PERSISTENCE: (Pest) Long, (Natural Enemies) Long
  MODE OF ACTION GROUP NUMBER1: 3
  COMMENTS: A pyrethroid. Apply in a minimum of 5 gal water/acre with ground equipment or 1 gal/acre by air. When applying by air, 1 qt of emulsified oil may be substituted for 1 qt water in the finished spray. May also be applied in refined vegetable oil. Do not apply more than 0.3 lb a.i./acre/season or make more than 3 applications/season. Do not graze livestock in treated areas or cut treated crops for feed.
 
M. ESFENVALERATE*
  (Asana XL) 5.8–9.6 fl oz 12 21
  SELECTIVITY: Low
  PERSISTENCE: Pest: Short NE:2 Short
  PERSISTENCE: (Pest) Long, (Natural Enemies) Moderate
  MODE OF ACTION GROUP NUMBER1: 3
  COMMENTS: A pyrethroid. Do not graze or feed trash to livestock. Very destructive to natural enemies; can result in buildup of spider mites, and is not recommended in San Joaquin Valley. Do not exceed 0.5 lb a.i./acre/season.
 
N. METHOMYL*
  (Lannate SP) 0.12–0.25 lb 72 15
  SELECTIVITY: Low
  PERSISTENCE: Pest: Short NE:2 Short
  PERSISTENCE: (Pest) Short, (Natural Enemies) Short
  MODE OF ACTION GROUP NUMBER1: 1A
  COMMENTS: A carbamate. Kills eggs and larvae. Use may redden cotton. According to the label, do not make more than 8 applications/season. Do not graze or feed cotton trash to livestock.
 
** Mix with sufficient water to provide complete coverage.
Preharvest interval. Do not apply within this many days of harvest.
* Permit required from county agricultural commissioner for purchase or use.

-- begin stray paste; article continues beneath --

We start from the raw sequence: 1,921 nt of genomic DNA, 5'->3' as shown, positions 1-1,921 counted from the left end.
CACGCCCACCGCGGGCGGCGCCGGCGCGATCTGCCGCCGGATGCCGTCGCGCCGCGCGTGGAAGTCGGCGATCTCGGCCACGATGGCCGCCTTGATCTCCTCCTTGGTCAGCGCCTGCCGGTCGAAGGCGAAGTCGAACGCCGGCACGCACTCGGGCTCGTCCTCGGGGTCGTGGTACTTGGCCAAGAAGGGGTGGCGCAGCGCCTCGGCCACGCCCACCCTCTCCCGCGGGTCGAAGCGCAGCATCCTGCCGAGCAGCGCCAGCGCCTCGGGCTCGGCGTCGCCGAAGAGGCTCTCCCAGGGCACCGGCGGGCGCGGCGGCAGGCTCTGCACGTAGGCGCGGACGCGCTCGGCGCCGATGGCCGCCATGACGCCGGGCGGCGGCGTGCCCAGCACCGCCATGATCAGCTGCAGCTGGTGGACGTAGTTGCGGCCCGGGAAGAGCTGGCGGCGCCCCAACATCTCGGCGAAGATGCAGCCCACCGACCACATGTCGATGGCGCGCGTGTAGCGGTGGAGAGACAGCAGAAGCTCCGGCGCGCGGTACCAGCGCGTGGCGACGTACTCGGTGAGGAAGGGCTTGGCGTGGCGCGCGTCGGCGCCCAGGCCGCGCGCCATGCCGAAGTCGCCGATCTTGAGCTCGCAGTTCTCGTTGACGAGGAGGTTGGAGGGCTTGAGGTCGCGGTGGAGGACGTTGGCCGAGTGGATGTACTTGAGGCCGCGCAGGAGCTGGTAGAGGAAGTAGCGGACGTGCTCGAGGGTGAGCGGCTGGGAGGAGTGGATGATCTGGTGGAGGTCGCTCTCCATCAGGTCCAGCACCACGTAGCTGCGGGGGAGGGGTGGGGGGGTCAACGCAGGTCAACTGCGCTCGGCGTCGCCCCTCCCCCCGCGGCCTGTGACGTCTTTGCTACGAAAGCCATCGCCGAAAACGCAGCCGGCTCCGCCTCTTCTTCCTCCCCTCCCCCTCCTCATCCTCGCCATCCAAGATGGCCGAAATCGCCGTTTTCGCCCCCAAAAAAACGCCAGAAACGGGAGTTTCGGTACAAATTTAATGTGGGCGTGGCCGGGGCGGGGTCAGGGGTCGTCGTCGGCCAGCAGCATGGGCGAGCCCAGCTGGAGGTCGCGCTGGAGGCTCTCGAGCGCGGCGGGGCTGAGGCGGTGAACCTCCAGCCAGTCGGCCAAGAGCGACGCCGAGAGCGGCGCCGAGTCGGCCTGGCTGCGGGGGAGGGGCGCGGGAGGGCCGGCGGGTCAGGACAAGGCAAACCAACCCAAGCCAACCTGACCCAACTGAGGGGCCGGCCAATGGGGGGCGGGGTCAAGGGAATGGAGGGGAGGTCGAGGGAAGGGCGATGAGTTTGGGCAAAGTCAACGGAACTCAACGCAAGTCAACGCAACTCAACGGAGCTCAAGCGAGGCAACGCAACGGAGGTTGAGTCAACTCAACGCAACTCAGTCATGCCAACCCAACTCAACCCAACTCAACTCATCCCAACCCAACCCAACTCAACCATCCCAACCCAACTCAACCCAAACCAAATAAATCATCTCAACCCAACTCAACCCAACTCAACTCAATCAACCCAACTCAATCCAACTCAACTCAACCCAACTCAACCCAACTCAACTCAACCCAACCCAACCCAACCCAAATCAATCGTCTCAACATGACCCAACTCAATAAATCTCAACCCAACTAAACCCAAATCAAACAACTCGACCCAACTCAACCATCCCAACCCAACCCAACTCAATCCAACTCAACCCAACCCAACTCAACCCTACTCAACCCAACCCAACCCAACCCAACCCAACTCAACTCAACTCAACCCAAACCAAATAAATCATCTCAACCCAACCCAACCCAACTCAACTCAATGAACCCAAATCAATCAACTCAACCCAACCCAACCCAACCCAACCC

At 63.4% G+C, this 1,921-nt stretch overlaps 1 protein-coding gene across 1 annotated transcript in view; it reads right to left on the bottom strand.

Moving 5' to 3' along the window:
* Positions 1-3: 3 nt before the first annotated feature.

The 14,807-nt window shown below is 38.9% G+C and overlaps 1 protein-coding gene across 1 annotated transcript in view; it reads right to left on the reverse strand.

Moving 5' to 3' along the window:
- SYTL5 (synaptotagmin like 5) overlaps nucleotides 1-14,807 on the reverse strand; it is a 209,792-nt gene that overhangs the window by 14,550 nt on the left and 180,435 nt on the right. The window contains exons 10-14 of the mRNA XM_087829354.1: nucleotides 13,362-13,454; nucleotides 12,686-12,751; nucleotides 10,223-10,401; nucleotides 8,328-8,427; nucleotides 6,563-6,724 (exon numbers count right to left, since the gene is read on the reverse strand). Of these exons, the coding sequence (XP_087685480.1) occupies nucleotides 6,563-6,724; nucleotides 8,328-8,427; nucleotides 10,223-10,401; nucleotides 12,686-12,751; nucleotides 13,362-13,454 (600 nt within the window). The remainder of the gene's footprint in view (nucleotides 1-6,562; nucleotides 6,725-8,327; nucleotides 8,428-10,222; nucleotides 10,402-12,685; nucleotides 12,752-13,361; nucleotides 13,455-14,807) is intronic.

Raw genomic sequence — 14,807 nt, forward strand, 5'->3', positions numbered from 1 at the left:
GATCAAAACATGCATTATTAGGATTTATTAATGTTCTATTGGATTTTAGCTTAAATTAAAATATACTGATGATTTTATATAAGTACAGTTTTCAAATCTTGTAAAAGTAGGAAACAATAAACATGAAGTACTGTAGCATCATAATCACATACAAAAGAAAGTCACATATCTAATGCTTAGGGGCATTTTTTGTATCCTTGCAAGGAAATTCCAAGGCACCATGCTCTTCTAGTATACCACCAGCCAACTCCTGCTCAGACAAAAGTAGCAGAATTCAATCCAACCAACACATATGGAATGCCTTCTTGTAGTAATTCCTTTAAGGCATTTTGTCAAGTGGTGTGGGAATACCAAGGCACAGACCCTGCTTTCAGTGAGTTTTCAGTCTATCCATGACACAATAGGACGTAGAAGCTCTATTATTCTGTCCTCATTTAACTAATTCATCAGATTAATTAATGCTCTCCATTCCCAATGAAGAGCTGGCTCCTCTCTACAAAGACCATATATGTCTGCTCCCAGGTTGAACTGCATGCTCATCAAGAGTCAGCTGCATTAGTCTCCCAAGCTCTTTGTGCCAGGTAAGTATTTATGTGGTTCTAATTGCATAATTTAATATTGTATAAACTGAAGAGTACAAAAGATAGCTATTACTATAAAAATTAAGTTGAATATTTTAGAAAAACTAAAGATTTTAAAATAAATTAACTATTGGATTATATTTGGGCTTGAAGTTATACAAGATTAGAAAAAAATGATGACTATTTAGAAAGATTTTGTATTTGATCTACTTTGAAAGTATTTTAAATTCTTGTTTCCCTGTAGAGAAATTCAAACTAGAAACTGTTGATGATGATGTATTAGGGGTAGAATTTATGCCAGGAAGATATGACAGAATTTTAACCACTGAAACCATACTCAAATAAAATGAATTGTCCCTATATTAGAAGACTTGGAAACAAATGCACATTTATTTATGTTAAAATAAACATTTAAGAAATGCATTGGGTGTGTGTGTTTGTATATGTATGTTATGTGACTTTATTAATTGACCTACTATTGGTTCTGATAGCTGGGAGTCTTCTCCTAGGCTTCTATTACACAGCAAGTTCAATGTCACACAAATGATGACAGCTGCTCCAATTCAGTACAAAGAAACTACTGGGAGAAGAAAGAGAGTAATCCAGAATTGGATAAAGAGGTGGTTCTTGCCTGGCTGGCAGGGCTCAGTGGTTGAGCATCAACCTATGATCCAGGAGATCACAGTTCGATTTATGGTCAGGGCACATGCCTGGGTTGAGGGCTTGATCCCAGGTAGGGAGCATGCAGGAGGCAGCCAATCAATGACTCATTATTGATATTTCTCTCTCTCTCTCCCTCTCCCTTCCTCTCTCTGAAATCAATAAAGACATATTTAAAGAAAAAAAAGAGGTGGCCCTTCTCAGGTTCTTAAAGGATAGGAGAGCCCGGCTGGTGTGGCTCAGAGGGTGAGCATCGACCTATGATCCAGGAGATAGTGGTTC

# Acceptable for use on organically produced cotton.
1 Rotate chemicals with a different mode-of-action Group number, and do not use products with the same mode-of-action Group number more than twice per season to help prevent the development of resistance. For example, the organophosphates have a Group number of 1B; chemicals with a 1B Group number should be alternated with chemicals that have a Group number other than 1B. Mode of action Group numbers are assigned by IRAC (Insecticide Resistance Action Committee). For additional information, see their Web site at http://www.irac-online.org/.

[Precautions]

PUBLICATION

[UC Peer Reviewed]

UC IPM Pest Management Guidelines: Cotton
UC ANR Publication 3444

Insects and Mites

  • L. D. Godfrey, Entomology, UC Davis
  • P. B. Goodell, UC IPM Program and Kearney Agricultural Research and Extension Center, Parlier
  • E. T. Natwick, UC Cooperative Extension - Desert Research and Extension Center, Imperial County
  • D.R. Haviland, UC Cooperative Extension, Kern County and UC IPM Program
  • V. M. Barlow, UC Cooperative Extension, Riverside County and UC IPM Program
Acknowledgment for contributions to Insects and Mites:
  • E. E. Grafton-Cardwell, Kearney Agricultural Research and Extension Center, Parlier
  • N. C. Toscano, Entomology, UC Riverside